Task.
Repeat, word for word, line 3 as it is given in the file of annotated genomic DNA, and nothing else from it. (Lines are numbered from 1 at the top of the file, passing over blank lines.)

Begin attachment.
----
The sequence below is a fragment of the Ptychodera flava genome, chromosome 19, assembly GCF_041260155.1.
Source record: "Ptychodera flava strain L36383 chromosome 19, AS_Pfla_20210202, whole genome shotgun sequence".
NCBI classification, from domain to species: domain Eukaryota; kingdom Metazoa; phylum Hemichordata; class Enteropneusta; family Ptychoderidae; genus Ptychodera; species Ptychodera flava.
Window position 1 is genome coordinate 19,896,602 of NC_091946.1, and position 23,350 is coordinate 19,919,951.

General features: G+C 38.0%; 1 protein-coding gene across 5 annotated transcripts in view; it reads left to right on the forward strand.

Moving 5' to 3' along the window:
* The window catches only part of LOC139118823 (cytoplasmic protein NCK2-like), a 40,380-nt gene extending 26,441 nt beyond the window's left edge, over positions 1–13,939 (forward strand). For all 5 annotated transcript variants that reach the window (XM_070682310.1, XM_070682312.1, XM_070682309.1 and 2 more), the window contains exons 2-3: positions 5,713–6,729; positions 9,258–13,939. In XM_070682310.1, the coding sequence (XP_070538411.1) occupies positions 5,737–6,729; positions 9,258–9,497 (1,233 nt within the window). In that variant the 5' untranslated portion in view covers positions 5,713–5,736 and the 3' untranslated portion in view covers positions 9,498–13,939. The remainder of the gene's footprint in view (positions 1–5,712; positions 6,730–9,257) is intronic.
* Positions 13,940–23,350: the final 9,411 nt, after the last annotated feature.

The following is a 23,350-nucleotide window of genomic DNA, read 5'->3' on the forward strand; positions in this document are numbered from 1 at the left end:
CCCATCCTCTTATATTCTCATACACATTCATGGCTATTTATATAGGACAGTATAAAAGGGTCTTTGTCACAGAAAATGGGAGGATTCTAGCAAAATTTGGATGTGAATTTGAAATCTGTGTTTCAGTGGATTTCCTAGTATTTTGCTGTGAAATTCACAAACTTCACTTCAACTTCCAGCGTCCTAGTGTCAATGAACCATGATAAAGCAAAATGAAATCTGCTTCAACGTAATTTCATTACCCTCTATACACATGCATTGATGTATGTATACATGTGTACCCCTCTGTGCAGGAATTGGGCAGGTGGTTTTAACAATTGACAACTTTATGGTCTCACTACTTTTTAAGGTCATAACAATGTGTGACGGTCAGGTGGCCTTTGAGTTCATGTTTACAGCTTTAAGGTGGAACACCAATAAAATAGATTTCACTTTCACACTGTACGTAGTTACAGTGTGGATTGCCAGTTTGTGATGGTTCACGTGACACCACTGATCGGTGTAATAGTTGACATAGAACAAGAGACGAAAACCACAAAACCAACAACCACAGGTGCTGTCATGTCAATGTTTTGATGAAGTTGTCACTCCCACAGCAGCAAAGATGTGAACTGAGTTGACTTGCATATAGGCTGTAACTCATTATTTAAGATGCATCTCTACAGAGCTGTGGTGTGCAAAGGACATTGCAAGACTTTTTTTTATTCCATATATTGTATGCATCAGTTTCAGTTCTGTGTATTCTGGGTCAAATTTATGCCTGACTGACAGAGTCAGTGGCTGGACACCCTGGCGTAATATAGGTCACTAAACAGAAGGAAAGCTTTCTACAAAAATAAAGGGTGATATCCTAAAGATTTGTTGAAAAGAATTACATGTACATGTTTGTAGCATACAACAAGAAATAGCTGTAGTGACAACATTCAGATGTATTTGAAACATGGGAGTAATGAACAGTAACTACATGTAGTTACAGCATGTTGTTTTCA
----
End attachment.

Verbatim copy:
NCBI classification, from domain to species: domain Eukaryota; kingdom Metazoa; phylum Hemichordata; class Enteropneusta; family Ptychoderidae; genus Ptychodera; species Ptychodera flava.